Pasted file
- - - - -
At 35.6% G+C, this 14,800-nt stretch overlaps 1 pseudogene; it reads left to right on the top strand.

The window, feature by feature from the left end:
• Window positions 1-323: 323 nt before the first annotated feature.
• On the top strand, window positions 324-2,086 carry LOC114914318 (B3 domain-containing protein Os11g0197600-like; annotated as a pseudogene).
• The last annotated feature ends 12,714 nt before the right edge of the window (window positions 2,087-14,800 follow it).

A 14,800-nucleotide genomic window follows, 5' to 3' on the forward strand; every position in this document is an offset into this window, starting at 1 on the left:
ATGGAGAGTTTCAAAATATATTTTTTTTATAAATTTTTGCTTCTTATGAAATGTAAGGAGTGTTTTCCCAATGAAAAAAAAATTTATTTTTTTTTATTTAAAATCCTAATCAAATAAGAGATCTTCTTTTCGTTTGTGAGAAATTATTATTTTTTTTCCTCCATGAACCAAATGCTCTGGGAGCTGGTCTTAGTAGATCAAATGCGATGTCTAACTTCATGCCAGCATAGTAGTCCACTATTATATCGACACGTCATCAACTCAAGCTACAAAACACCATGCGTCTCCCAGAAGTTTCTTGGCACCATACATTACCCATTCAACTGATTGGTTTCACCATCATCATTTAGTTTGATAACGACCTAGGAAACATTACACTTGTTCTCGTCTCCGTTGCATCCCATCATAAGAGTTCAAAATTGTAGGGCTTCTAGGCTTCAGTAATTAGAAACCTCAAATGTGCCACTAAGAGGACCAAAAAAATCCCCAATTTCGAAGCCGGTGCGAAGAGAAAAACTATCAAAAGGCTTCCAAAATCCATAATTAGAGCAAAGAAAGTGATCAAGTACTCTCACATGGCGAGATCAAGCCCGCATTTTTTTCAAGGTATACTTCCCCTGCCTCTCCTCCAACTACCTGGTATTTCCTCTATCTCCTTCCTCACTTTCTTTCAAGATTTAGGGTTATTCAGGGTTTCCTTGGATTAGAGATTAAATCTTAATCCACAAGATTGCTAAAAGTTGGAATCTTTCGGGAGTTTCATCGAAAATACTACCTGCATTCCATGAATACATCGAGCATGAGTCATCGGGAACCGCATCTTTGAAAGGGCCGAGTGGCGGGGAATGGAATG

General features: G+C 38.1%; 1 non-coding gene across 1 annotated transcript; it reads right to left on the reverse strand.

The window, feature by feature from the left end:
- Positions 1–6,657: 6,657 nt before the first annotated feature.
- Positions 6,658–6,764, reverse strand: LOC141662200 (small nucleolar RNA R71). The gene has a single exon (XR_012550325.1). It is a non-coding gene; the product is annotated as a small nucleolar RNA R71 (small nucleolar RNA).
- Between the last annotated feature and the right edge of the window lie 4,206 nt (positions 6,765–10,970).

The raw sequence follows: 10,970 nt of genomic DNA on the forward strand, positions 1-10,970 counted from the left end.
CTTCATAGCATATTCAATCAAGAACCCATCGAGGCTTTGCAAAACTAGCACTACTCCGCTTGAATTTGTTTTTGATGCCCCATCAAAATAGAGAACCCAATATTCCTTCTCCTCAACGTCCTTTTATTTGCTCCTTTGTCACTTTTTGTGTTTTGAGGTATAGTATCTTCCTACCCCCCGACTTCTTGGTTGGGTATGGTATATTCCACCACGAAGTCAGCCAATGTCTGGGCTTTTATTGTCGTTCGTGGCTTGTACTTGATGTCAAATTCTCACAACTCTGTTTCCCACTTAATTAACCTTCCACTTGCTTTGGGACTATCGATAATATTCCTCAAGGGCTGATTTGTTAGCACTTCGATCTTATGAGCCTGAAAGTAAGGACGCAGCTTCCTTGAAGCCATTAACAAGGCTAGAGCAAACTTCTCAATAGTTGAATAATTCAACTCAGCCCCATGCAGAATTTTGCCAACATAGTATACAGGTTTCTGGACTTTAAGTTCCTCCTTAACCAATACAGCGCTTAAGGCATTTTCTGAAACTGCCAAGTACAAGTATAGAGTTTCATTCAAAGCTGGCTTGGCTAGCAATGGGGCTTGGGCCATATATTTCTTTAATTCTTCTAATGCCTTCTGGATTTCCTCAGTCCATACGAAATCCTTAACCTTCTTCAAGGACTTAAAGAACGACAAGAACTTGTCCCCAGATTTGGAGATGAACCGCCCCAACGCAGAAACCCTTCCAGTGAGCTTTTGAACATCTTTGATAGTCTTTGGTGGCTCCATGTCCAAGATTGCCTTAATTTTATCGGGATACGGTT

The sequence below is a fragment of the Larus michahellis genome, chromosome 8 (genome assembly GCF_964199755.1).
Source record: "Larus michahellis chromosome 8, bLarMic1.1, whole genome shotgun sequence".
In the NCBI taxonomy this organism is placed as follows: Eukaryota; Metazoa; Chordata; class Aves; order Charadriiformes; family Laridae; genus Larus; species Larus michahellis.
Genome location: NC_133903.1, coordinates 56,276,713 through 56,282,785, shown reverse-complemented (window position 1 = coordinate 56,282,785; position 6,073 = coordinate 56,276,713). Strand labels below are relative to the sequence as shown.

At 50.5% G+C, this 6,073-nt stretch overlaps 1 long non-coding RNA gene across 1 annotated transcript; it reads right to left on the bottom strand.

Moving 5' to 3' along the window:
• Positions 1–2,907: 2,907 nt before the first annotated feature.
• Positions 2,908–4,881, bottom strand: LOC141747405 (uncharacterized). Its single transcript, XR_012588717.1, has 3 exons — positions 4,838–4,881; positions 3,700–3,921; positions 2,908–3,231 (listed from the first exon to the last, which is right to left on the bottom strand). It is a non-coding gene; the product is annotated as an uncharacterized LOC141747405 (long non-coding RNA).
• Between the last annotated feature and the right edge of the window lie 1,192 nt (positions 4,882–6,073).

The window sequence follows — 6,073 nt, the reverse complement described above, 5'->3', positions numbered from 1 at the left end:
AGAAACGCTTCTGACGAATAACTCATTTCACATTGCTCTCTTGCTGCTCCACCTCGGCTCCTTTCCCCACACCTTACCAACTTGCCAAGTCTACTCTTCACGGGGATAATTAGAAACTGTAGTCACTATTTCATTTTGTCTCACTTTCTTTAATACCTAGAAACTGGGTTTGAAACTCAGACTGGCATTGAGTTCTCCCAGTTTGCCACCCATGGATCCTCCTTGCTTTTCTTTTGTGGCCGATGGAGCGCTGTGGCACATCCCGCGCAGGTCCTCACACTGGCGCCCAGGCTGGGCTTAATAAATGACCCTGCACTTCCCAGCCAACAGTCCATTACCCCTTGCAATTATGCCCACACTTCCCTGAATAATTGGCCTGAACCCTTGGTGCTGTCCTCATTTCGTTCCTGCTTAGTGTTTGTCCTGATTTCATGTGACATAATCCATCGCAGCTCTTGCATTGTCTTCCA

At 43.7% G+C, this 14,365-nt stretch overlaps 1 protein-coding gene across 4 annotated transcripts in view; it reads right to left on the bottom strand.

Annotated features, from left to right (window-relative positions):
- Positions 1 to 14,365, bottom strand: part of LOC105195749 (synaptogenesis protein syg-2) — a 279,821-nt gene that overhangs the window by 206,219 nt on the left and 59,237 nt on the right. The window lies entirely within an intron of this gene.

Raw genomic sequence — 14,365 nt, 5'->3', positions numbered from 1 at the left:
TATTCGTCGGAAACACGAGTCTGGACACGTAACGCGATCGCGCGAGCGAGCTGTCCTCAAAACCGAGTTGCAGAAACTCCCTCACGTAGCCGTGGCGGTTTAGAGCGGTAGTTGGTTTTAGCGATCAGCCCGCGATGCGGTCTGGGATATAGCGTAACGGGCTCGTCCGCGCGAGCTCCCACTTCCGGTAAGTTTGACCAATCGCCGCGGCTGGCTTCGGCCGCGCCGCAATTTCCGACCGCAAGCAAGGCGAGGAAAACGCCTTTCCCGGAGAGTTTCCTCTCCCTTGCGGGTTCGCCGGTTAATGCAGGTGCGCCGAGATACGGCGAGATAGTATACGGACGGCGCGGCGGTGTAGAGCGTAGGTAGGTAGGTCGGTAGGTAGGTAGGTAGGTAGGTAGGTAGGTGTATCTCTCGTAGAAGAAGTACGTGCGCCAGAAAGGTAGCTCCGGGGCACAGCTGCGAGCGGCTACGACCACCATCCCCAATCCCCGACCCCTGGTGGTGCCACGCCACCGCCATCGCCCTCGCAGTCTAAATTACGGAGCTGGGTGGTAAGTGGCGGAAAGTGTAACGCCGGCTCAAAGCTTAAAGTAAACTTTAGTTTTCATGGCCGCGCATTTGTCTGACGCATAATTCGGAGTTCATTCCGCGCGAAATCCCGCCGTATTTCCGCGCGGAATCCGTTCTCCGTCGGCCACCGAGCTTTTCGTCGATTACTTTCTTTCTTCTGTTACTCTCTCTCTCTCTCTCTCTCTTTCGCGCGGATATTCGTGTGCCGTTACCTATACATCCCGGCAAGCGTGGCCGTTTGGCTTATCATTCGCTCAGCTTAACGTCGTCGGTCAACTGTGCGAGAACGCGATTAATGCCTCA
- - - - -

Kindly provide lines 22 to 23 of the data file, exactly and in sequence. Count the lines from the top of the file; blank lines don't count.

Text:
• Positions 2,908–4,881, bottom strand: LOC141747405 (uncharacterized). Its single transcript, XR_012588717.1, has 3 exons — positions 4,838–4,881; positions 3,700–3,921; positions 2,908–3,231 (listed from the first exon to the last, which is right to left on the bottom strand). It is a non-coding gene; the product is annotated as an uncharacterized LOC141747405 (long non-coding RNA).
• Between the last annotated feature and the right edge of the window lie 1,192 nt (positions 4,882–6,073).